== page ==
On This Day

Love Canal, Hooker Chemicals, Love Canal Disaster
Associated Press

On This Day: President Carter Approves Emergency Financial Aid for Love Canal

August 07, 2011 05:00 AM
by findingDulcinea Staff
On Aug. 7, 1978, President Carter approved $10 million in emergency aid to relocate families living above hazardous waste buried in Niagara Falls, N.Y.

Aid for Toxic Love Canal

Between 1942 and 1952, Hooker Chemicals & Plastics Corp. deposited more than 20,000 tons of chemical waste in a 16-acre site in upstate New York known as the Love Canal, a man-made canal that was constructed in the 1890s to provide water and hydroelectric power for a model industrial city

One year after Hooker Chemicals terminated use of Love Canal, the Board of Education of Niagara Falls, N.Y., purchased the site for $1. The Board intended to construct schools on the site, despite warnings from Hooker Chemicals of industrial waste located below the surface. Some of the land was also sold to build houses.

The problems associated with living near the hazardous waste became most evident in 1976, 23 years after the Board’s purchase. Uncommonly strong rains weakened the chemical landfill, and chemicals leaking from corroded barrels began to surface.
“Ponds and other surface water area became contaminated, basements began to ooze an oily residue, and noxious chemical odors permeated the area,” according to the University at Buffalo.

Air tests conducted by the Environmental Protection Agency revealed the toxic vapors present in basements at Love Canal to be a serious health threat. The uncommonly high rate of miscarriages and birth defects reported among those living in Love Canal seemed to have a plausible explanation.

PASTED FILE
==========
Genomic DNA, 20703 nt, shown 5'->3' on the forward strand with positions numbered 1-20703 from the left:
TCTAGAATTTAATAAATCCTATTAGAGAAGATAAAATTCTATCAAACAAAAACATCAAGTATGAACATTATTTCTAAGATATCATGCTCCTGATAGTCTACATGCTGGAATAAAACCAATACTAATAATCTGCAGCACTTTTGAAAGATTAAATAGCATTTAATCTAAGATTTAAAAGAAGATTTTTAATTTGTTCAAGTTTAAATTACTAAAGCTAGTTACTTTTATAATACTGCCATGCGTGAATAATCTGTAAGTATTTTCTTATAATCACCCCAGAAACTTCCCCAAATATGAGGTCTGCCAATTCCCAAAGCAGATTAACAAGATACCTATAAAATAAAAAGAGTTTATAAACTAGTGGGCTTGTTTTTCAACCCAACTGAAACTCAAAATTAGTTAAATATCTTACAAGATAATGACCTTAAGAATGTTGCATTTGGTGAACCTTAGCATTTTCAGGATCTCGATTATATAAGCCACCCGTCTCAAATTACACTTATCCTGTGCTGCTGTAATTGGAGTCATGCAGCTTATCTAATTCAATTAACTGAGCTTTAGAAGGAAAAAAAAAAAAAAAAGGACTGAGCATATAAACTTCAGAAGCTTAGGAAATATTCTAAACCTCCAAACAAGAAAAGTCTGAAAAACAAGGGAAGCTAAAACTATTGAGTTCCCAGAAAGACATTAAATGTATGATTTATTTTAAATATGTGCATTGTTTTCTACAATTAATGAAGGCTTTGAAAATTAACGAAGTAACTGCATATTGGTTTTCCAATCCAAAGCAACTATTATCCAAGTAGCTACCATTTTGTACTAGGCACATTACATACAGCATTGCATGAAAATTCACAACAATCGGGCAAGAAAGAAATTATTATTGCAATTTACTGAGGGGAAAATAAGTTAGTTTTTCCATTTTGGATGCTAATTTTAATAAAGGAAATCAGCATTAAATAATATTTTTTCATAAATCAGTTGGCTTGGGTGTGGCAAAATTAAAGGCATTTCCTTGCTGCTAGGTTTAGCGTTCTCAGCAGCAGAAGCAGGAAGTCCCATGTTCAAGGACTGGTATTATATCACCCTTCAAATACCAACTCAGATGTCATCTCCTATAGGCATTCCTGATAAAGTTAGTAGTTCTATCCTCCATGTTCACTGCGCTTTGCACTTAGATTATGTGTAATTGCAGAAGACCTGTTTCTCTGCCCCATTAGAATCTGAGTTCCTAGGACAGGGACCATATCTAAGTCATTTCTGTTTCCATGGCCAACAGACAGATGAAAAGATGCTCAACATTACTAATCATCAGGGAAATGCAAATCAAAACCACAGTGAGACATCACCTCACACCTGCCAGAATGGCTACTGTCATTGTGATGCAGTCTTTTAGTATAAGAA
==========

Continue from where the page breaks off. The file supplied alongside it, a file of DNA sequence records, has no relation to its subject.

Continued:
New York Health Commissioner Robert Whalen called the site “an extremely serious threat and danger to the health and safety of those living near it” and advised pregnant women and young children to leave the area immediately, reported Time.

On Aug. 7, 1978, President Jimmy Carter approved emergency financial aid to relocate residents living in proximity to the chemicals. New York state would use the funds to buy 236 homes in the area for $10 million.

Two years later, on May 21, 1980, President Carter declared Love Canal a national emergency, setting in motion the relocation of another 710 families. It was America’s first non-natural federal emergency.

Creation of the Superfund Program

In 1980, at the request of the Carter administration, Congress passed a bill creating the Superfund Program, an EPA-run initiative “designed to locate, investigate, and clean up the most hazardous sites nationwide,” according to the EPA.

In 2004, the Love Canal was removed from the Superfund’s list of sites in need of its help. The cleanup cost almost $400 million and took 21 years to complete.

Lawsuits Against Hooker, Occidental

In December 1979, the Department of Justice filed for lawsuits seeking more than $117 million from Hooker Chemical Co. and its parent corporation, Occidental Petroleum Corporation, for clean-up costs. It was, according to an Environmental Protection Agency press release, “one of largest environmental complaints ever lodged by the Federal government against a major corporation.”

In 1995, the lawsuit was settled. Occidental Chemical Corporation agreed to pay $129 million to cover the $101 million cleanup and $28 million in interest. The money was paid to the EPA’s Superfund and the Federal Emergency Management Agency (FEMA)

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